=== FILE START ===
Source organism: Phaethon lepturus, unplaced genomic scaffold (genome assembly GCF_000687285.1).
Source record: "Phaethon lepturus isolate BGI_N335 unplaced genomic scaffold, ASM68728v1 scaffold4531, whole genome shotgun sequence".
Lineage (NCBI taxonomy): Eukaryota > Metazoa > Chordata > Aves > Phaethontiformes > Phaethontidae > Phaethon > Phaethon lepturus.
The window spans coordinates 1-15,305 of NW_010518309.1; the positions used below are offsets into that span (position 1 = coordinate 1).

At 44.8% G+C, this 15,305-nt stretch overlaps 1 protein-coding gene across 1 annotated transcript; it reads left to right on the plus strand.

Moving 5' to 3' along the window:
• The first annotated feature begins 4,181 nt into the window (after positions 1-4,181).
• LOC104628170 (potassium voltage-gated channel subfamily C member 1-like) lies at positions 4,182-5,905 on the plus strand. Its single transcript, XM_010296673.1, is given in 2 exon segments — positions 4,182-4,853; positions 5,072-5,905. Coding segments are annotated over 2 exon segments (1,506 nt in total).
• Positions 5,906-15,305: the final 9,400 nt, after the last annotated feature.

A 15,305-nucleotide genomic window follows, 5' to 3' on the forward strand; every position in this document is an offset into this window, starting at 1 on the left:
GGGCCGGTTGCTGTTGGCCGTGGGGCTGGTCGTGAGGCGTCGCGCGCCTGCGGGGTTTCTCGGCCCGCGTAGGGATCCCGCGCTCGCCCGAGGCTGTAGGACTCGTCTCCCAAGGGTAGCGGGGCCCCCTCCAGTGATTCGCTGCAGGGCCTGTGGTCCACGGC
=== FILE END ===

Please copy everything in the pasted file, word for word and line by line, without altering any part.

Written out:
Source organism: Phaethon lepturus, unplaced genomic scaffold (genome assembly GCF_000687285.1).
Source record: "Phaethon lepturus isolate BGI_N335 unplaced genomic scaffold, ASM68728v1 scaffold4531, whole genome shotgun sequence".
Lineage (NCBI taxonomy): Eukaryota > Metazoa > Chordata > Aves > Phaethontiformes > Phaethontidae > Phaethon > Phaethon lepturus.
The window spans coordinates 1-15,305 of NW_010518309.1; the positions used below are offsets into that span (position 1 = coordinate 1).

At 44.8% G+C, this 15,305-nt stretch overlaps 1 protein-coding gene across 1 annotated transcript; it reads left to right on the plus strand.

Moving 5' to 3' along the window:
• The first annotated feature begins 4,181 nt into the window (after positions 1-4,181).
• LOC104628170 (potassium voltage-gated channel subfamily C member 1-like) lies at positions 4,182-5,905 on the plus strand. Its single transcript, XM_010296673.1, is given in 2 exon segments — positions 4,182-4,853; positions 5,072-5,905. Coding segments are annotated over 2 exon segments (1,506 nt in total).
• Positions 5,906-15,305: the final 9,400 nt, after the last annotated feature.

A 15,305-nucleotide genomic window follows, 5' to 3' on the forward strand; every position in this document is an offset into this window, starting at 1 on the left:
GGGCCGGTTGCTGTTGGCCGTGGGGCTGGTCGTGAGGCGTCGCGCGCCTGCGGGGTTTCTCGGCCCGCGTAGGGATCCCGCGCTCGCCCGAGGCTGTAGGACTCGTCTCCCAAGGGTAGCGGGGCCCCCTCCAGTGATTCGCTGCAGGGCCTGTGGTCCACGGC